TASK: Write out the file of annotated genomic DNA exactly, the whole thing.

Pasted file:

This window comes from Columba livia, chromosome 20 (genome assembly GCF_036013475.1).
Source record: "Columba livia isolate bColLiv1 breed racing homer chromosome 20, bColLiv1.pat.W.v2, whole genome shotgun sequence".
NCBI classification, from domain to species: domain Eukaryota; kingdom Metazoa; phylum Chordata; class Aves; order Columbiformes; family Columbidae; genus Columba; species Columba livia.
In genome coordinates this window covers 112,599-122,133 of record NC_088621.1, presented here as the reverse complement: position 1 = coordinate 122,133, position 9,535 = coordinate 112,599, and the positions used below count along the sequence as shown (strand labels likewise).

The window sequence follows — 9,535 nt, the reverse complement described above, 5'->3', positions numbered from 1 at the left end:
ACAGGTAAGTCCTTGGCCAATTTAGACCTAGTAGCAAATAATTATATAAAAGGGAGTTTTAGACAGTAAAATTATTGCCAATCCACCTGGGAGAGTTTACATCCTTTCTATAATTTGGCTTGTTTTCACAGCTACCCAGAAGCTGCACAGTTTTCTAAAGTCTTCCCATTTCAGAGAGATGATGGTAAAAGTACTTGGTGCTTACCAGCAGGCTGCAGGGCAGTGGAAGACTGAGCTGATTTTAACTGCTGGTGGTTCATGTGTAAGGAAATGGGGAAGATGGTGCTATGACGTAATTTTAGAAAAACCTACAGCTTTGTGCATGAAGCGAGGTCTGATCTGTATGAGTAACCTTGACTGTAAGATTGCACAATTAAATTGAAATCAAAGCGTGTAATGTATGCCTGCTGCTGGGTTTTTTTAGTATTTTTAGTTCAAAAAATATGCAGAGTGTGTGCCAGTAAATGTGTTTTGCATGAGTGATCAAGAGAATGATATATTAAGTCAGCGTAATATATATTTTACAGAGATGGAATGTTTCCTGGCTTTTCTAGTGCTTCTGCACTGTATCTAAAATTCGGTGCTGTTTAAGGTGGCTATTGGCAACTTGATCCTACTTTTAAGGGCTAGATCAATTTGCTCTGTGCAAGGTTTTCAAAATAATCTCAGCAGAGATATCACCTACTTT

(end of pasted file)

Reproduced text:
This window comes from Columba livia, chromosome 20 (genome assembly GCF_036013475.1).
Source record: "Columba livia isolate bColLiv1 breed racing homer chromosome 20, bColLiv1.pat.W.v2, whole genome shotgun sequence".
NCBI classification, from domain to species: domain Eukaryota; kingdom Metazoa; phylum Chordata; class Aves; order Columbiformes; family Columbidae; genus Columba; species Columba livia.
In genome coordinates this window covers 112,599-122,133 of record NC_088621.1, presented here as the reverse complement: position 1 = coordinate 122,133, position 9,535 = coordinate 112,599, and the positions used below count along the sequence as shown (strand labels likewise).

The window sequence follows — 9,535 nt, the reverse complement described above, 5'->3', positions numbered from 1 at the left end:
ACAGGTAAGTCCTTGGCCAATTTAGACCTAGTAGCAAATAATTATATAAAAGGGAGTTTTAGACAGTAAAATTATTGCCAATCCACCTGGGAGAGTTTACATCCTTTCTATAATTTGGCTTGTTTTCACAGCTACCCAGAAGCTGCACAGTTTTCTAAAGTCTTCCCATTTCAGAGAGATGATGGTAAAAGTACTTGGTGCTTACCAGCAGGCTGCAGGGCAGTGGAAGACTGAGCTGATTTTAACTGCTGGTGGTTCATGTGTAAGGAAATGGGGAAGATGGTGCTATGACGTAATTTTAGAAAAACCTACAGCTTTGTGCATGAAGCGAGGTCTGATCTGTATGAGTAACCTTGACTGTAAGATTGCACAATTAAATTGAAATCAAAGCGTGTAATGTATGCCTGCTGCTGGGTTTTTTTAGTATTTTTAGTTCAAAAAATATGCAGAGTGTGTGCCAGTAAATGTGTTTTGCATGAGTGATCAAGAGAATGATATATTAAGTCAGCGTAATATATATTTTACAGAGATGGAATGTTTCCTGGCTTTTCTAGTGCTTCTGCACTGTATCTAAAATTCGGTGCTGTTTAAGGTGGCTATTGGCAACTTGATCCTACTTTTAAGGGCTAGATCAATTTGCTCTGTGCAAGGTTTTCAAAATAATCTCAGCAGAGATATCACCTACTTT